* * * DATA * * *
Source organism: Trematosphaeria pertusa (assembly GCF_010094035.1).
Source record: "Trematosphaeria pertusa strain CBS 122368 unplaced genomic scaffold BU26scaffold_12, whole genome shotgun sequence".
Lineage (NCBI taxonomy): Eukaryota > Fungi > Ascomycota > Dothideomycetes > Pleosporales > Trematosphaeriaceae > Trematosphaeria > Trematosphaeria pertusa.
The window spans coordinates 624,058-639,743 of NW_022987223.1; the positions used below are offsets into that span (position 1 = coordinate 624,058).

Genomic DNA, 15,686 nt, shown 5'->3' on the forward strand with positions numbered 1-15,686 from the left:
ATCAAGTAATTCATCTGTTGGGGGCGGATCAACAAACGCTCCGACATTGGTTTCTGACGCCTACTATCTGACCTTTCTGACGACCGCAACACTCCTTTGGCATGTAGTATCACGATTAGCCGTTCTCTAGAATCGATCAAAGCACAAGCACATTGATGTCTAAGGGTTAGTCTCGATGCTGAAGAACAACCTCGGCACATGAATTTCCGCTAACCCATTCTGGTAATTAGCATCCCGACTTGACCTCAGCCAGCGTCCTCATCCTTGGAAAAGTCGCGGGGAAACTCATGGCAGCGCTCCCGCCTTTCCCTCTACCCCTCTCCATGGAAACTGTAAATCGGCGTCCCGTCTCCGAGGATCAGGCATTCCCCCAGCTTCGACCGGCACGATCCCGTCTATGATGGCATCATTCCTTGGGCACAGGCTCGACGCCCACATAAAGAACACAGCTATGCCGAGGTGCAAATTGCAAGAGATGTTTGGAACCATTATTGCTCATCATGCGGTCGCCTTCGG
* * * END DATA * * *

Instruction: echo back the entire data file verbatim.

Source organism: Trematosphaeria pertusa (assembly GCF_010094035.1).
Source record: "Trematosphaeria pertusa strain CBS 122368 unplaced genomic scaffold BU26scaffold_12, whole genome shotgun sequence".
Lineage (NCBI taxonomy): Eukaryota > Fungi > Ascomycota > Dothideomycetes > Pleosporales > Trematosphaeriaceae > Trematosphaeria > Trematosphaeria pertusa.
The window spans coordinates 624,058-639,743 of NW_022987223.1; the positions used below are offsets into that span (position 1 = coordinate 624,058).

Genomic DNA, 15,686 nt, shown 5'->3' on the forward strand with positions numbered 1-15,686 from the left:
ATCAAGTAATTCATCTGTTGGGGGCGGATCAACAAACGCTCCGACATTGGTTTCTGACGCCTACTATCTGACCTTTCTGACGACCGCAACACTCCTTTGGCATGTAGTATCACGATTAGCCGTTCTCTAGAATCGATCAAAGCACAAGCACATTGATGTCTAAGGGTTAGTCTCGATGCTGAAGAACAACCTCGGCACATGAATTTCCGCTAACCCATTCTGGTAATTAGCATCCCGACTTGACCTCAGCCAGCGTCCTCATCCTTGGAAAAGTCGCGGGGAAACTCATGGCAGCGCTCCCGCCTTTCCCTCTACCCCTCTCCATGGAAACTGTAAATCGGCGTCCCGTCTCCGAGGATCAGGCATTCCCCCAGCTTCGACCGGCACGATCCCGTCTATGATGGCATCATTCCTTGGGCACAGGCTCGACGCCCACATAAAGAACACAGCTATGCCGAGGTGCAAATTGCAAGAGATGTTTGGAACCATTATTGCTCATCATGCGGTCGCCTTCGG